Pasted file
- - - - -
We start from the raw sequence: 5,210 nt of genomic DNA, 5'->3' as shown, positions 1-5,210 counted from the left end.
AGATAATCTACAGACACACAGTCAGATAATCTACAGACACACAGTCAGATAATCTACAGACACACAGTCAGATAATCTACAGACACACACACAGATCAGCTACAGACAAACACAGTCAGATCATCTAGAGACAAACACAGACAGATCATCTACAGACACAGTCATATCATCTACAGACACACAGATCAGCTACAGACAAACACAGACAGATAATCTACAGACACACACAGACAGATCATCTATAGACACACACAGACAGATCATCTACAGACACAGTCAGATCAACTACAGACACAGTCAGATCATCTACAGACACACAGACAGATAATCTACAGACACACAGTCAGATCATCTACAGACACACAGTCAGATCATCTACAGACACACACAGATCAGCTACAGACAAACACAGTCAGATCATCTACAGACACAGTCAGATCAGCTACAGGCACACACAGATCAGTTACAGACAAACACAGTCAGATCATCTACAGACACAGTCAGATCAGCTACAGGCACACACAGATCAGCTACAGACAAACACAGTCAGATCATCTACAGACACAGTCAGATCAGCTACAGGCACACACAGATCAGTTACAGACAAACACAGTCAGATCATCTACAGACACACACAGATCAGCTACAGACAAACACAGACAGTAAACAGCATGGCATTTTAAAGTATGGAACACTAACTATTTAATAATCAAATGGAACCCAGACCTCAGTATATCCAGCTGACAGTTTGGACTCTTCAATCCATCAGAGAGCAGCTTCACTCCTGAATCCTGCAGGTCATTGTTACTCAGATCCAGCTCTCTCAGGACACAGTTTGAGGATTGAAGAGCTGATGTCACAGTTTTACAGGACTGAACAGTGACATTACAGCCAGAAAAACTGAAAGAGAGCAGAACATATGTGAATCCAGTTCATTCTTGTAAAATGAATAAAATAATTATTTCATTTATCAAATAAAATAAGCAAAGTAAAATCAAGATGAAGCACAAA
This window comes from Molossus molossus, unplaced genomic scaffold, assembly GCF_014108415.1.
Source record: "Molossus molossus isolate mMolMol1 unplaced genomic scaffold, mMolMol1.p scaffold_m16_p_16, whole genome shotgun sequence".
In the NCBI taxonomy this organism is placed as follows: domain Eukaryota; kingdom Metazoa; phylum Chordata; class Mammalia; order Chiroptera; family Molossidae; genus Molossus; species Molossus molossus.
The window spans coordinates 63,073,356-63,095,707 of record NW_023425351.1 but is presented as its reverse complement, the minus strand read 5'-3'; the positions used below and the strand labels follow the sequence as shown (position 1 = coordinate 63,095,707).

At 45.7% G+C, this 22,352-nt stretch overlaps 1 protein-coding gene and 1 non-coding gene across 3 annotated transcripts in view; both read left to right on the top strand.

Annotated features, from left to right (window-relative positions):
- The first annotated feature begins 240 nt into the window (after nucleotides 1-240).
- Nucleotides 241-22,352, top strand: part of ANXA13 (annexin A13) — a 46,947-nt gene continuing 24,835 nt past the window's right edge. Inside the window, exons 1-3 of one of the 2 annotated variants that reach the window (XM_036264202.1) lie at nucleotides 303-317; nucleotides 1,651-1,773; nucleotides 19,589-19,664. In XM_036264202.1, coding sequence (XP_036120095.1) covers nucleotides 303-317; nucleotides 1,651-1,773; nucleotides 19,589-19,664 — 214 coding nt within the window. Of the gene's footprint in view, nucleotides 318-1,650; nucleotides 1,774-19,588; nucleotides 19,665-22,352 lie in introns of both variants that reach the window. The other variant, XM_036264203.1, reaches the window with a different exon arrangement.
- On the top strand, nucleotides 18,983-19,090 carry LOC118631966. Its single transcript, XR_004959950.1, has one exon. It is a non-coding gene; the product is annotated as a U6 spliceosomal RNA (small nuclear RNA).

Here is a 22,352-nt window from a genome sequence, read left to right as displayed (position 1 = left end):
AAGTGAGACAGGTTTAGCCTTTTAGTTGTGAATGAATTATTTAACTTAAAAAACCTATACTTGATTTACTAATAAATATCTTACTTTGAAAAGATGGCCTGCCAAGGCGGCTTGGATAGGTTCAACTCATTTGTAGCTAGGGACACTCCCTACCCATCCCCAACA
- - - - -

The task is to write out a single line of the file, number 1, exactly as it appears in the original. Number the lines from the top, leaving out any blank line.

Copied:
We start from the raw sequence: 5,210 nt of genomic DNA, 5'->3' as shown, positions 1-5,210 counted from the left end.